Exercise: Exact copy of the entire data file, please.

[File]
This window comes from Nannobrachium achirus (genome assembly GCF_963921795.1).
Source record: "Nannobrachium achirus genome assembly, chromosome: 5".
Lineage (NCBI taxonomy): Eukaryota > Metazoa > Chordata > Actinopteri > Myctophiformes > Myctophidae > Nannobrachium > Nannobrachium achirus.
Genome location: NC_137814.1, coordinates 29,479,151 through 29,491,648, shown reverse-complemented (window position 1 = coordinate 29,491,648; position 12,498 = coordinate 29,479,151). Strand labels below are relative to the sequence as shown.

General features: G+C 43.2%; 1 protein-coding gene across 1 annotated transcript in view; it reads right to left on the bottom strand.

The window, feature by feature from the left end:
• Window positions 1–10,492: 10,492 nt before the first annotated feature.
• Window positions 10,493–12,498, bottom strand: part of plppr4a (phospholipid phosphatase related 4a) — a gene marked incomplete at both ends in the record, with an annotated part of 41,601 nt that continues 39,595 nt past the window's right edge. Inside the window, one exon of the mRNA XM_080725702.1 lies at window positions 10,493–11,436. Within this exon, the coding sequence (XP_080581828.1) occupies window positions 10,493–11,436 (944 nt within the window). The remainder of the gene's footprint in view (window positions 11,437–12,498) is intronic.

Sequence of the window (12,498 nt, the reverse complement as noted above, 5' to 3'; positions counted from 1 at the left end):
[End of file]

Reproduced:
This window comes from Nannobrachium achirus (genome assembly GCF_963921795.1).
Source record: "Nannobrachium achirus genome assembly, chromosome: 5".
Lineage (NCBI taxonomy): Eukaryota > Metazoa > Chordata > Actinopteri > Myctophiformes > Myctophidae > Nannobrachium > Nannobrachium achirus.
Genome location: NC_137814.1, coordinates 29,479,151 through 29,491,648, shown reverse-complemented (window position 1 = coordinate 29,491,648; position 12,498 = coordinate 29,479,151). Strand labels below are relative to the sequence as shown.

General features: G+C 43.2%; 1 protein-coding gene across 1 annotated transcript in view; it reads right to left on the bottom strand.

The window, feature by feature from the left end:
• Window positions 1–10,492: 10,492 nt before the first annotated feature.
• Window positions 10,493–12,498, bottom strand: part of plppr4a (phospholipid phosphatase related 4a) — a gene marked incomplete at both ends in the record, with an annotated part of 41,601 nt that continues 39,595 nt past the window's right edge. Inside the window, one exon of the mRNA XM_080725702.1 lies at window positions 10,493–11,436. Within this exon, the coding sequence (XP_080581828.1) occupies window positions 10,493–11,436 (944 nt within the window). The remainder of the gene's footprint in view (window positions 11,437–12,498) is intronic.

Sequence of the window (12,498 nt, the reverse complement as noted above, 5' to 3'; positions counted from 1 at the left end):